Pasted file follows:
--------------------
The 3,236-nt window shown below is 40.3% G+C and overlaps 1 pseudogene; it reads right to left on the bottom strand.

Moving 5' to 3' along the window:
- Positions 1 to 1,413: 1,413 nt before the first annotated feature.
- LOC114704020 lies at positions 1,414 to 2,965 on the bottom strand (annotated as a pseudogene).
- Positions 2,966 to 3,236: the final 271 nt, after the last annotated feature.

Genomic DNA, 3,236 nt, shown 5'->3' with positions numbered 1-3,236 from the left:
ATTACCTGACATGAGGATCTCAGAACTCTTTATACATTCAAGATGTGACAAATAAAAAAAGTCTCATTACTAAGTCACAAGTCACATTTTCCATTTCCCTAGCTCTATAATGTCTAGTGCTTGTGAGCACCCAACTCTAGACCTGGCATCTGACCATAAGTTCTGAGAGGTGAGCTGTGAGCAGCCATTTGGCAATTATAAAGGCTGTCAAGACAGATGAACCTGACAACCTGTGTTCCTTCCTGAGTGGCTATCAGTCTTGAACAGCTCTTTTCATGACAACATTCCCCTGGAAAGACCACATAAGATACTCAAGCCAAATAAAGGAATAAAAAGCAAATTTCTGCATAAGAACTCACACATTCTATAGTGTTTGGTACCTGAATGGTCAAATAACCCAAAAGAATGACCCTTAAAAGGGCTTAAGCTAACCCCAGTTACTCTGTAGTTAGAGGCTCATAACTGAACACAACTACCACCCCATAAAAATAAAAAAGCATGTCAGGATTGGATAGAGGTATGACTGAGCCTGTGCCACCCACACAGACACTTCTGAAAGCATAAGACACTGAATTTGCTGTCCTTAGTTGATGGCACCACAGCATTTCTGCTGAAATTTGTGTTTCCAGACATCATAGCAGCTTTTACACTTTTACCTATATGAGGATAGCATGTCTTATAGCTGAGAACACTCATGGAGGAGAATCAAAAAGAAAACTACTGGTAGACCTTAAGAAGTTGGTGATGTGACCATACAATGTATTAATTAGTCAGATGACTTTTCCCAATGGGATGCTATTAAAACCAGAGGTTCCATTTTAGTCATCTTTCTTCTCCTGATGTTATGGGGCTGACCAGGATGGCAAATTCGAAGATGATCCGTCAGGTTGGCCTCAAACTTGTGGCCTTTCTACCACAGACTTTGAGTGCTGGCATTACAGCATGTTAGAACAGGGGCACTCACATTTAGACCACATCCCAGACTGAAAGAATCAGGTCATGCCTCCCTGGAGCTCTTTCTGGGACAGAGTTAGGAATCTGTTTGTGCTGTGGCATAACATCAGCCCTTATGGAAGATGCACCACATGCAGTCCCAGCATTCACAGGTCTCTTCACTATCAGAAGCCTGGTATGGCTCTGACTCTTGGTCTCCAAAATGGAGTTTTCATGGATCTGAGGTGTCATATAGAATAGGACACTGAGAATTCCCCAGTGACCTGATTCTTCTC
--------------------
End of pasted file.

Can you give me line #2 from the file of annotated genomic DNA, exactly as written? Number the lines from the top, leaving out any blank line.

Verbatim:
Moving 5' to 3' along the window: